This week marks the Discovery Channel’s annual celebration of one of the fiercest species on the planet with the airing of a series of documentaries and programmes. On Sunday 23rd July, Shark Week commenced.
The largest species of the shark group, the Great White, also experiences a consistent annual event, though one incomprehensible to the many who sit on the couch and binge shark biography after shark biography. They travel hundreds of miles each way from the Californian coast to the Hawaiian Islands.
A non-profit oceanographic research centre in Monterey, California, MBARI, like many others, is fascinated by the large mackerel shark, and thus approached FATHOM, the advanced manufacturer, to co-develop a system able to track them on their journey. They turned to 3D printing.
“The CAD design files of some of the components printed during the prototyping phase of the MBARI project.”
The ‘event-triggered’ video capture device, will attempt to follow the Great Whites on their yearly migration to a spot where they consistently pause to ‘hang out’, aptly called the Shark Cafe. It is an underwater region, equidistant to starting point and destination, hundreds of miles from the nearest coastline. Marine biologists and shark experts, have a number of unanswered questions, and MBARI wants to help answer them.
MBARI’s researchers have proposed a tag-and-record approach that would involve constructing a video attachment for each shark. The video module specifications included withstanding a max depth of 1200 meters and a photo/video depth of up to 200 meters. The module needed to be durable enough to survive months at sea, capturing hours of footage at a time using a Great White Shark Behaviour detection algorithm to trigger video and high-resolution data sampling.
FATHOM advised MBARI on the advantages and disadvantages of 3D printing technologies through the entire production process. They focused on three different technologies during the prototyping phase, before settling on FDM, specifically Stratasys’ Continuous Build 3D Demonstrator. First, the team opted for VeroClear parts using PolyJet technology. This allowed the MBARI researchers and FATHOM production team to iterate and improve the design, thanks to the almost see-through VeroClear material. Parts were also iterated in Nylon 12 using SLS technology for additional strength-to-weight ratio and durability testing. But the final parts to be used for field testing were to be produced in ABS material, using Stratasys’ FDM capabilities, for performance and durability reasons.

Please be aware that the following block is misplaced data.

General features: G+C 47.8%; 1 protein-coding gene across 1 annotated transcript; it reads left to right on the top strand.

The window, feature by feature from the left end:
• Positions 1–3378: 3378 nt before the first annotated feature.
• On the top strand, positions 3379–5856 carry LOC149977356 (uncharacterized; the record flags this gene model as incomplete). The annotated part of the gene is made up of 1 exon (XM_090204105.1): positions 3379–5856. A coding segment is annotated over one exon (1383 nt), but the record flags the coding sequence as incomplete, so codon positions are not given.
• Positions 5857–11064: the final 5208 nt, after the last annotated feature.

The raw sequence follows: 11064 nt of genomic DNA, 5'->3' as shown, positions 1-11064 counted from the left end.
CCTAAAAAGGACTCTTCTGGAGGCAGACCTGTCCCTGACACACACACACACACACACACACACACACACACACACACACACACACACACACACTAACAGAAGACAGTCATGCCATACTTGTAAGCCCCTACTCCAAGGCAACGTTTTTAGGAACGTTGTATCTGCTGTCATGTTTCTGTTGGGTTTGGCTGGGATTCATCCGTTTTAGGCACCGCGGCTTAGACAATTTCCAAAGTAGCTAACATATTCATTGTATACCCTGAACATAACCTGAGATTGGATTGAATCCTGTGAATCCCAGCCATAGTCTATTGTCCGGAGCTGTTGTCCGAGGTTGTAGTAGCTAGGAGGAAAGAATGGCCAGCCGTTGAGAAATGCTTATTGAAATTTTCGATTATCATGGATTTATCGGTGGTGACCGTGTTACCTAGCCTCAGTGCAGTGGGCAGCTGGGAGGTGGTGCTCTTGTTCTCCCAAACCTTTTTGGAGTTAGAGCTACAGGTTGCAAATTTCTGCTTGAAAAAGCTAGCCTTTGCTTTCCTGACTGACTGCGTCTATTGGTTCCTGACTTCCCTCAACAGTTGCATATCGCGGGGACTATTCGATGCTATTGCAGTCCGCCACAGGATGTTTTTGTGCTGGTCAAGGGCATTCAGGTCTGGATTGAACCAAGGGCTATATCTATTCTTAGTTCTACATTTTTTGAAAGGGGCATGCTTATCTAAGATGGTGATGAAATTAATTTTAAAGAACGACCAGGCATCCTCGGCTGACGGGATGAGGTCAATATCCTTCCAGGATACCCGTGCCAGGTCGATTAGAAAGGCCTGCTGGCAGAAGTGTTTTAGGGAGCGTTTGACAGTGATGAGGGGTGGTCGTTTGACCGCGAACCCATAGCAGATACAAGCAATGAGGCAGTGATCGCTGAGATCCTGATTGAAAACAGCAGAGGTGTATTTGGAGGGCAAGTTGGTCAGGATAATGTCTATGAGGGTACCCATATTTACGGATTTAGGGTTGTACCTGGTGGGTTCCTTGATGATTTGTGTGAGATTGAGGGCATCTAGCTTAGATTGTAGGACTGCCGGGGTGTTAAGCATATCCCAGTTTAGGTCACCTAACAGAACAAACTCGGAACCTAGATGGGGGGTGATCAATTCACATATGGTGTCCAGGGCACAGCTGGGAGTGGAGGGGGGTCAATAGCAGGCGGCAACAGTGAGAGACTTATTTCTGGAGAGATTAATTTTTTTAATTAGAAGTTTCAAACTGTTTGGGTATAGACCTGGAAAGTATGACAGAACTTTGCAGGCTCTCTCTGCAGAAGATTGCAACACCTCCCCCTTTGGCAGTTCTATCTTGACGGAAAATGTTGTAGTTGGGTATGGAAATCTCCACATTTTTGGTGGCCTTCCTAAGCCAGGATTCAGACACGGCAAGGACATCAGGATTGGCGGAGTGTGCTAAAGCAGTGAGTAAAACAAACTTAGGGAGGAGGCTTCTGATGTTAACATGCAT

The front-loaded approach during this extensive prototyping phase, meant the engineers could lean on their knowledge rather than their assumptions much faster. Twenty parts were made with the Continuous Build 3D Demonstrator, MBARI achieving a reduction in costs by as much as three times, greater flexibility in the testing and amending of designs, all while meeting the critical requirements of the video capture system.
“3D printing has opened new design approaches—printing holes for wires that could not possibly be machined, printing pressure housings, printing fluidic paths for ocean instrumentation that allow for miniaturisation, on and on,” said MBARI Software Engineer Thom Maughan. “For this project, we could have used machined parts, but that would have changed the shape to something simpler and less hydrodynamic. The SharkCafeCam project is open source, and we want those that use the open source mechanical designs to have the flexibility to change and adapt the design for future users.”
Rich Stump, FATHOM Co-Founder and Principal added: “FATHOM is excited to help MBARI get to the bottom of this mysterious shark behaviour—we love when we can use advanced manufacturing to support our customers with unsolved problems. Projects with organisations like MBARI continue to push us in exploring the boundaries of possibility for our additive materials and manufacturing methods. Using additive throughout product development and into production allows levels of design complexity and manufacturing agility that can’t be achieved any other way. In the case of this video capture device, that meant more design iterations, a better final product, and a cost-effective price point for the low volume of final parts.”